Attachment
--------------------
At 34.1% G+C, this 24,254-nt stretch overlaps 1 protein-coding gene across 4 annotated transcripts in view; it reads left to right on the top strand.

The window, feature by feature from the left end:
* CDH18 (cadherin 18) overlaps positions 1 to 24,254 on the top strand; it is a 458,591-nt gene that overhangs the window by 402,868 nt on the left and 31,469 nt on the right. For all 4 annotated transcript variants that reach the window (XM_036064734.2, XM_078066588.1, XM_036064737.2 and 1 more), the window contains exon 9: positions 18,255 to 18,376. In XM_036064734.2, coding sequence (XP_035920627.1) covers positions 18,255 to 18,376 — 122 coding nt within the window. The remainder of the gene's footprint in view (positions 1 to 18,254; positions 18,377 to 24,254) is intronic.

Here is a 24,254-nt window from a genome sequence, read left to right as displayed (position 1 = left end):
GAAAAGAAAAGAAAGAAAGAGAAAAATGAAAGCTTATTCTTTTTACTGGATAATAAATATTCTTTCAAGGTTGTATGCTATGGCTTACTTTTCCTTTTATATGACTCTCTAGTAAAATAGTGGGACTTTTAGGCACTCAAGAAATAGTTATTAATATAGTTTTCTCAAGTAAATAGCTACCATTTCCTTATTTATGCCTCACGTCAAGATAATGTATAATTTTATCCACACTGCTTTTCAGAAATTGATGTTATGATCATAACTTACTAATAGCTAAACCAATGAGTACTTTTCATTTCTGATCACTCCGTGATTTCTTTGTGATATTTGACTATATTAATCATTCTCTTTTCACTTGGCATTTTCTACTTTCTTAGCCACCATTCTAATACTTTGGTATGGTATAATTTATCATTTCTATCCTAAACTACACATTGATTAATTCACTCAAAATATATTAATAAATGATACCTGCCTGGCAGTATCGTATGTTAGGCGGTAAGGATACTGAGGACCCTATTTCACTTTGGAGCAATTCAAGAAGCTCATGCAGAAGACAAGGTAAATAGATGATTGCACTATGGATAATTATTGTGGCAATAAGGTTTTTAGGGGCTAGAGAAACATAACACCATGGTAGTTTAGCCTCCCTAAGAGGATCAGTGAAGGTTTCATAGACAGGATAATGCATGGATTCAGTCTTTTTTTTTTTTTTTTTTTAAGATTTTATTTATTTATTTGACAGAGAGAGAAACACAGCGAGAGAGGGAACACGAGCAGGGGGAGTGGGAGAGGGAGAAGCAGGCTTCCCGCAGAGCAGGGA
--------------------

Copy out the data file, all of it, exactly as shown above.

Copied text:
At 34.1% G+C, this 24,254-nt stretch overlaps 1 protein-coding gene across 4 annotated transcripts in view; it reads left to right on the top strand.

The window, feature by feature from the left end:
* CDH18 (cadherin 18) overlaps positions 1 to 24,254 on the top strand; it is a 458,591-nt gene that overhangs the window by 402,868 nt on the left and 31,469 nt on the right. For all 4 annotated transcript variants that reach the window (XM_036064734.2, XM_078066588.1, XM_036064737.2 and 1 more), the window contains exon 9: positions 18,255 to 18,376. In XM_036064734.2, coding sequence (XP_035920627.1) covers positions 18,255 to 18,376 — 122 coding nt within the window. The remainder of the gene's footprint in view (positions 1 to 18,254; positions 18,377 to 24,254) is intronic.

Here is a 24,254-nt window from a genome sequence, read left to right as displayed (position 1 = left end):
GAAAAGAAAAGAAAGAAAGAGAAAAATGAAAGCTTATTCTTTTTACTGGATAATAAATATTCTTTCAAGGTTGTATGCTATGGCTTACTTTTCCTTTTATATGACTCTCTAGTAAAATAGTGGGACTTTTAGGCACTCAAGAAATAGTTATTAATATAGTTTTCTCAAGTAAATAGCTACCATTTCCTTATTTATGCCTCACGTCAAGATAATGTATAATTTTATCCACACTGCTTTTCAGAAATTGATGTTATGATCATAACTTACTAATAGCTAAACCAATGAGTACTTTTCATTTCTGATCACTCCGTGATTTCTTTGTGATATTTGACTATATTAATCATTCTCTTTTCACTTGGCATTTTCTACTTTCTTAGCCACCATTCTAATACTTTGGTATGGTATAATTTATCATTTCTATCCTAAACTACACATTGATTAATTCACTCAAAATATATTAATAAATGATACCTGCCTGGCAGTATCGTATGTTAGGCGGTAAGGATACTGAGGACCCTATTTCACTTTGGAGCAATTCAAGAAGCTCATGCAGAAGACAAGGTAAATAGATGATTGCACTATGGATAATTATTGTGGCAATAAGGTTTTTAGGGGCTAGAGAAACATAACACCATGGTAGTTTAGCCTCCCTAAGAGGATCAGTGAAGGTTTCATAGACAGGATAATGCATGGATTCAGTCTTTTTTTTTTTTTTTTTTTAAGATTTTATTTATTTATTTGACAGAGAGAGAAACACAGCGAGAGAGGGAACACGAGCAGGGGGAGTGGGAGAGGGAGAAGCAGGCTTCCCGCAGAGCAGGGA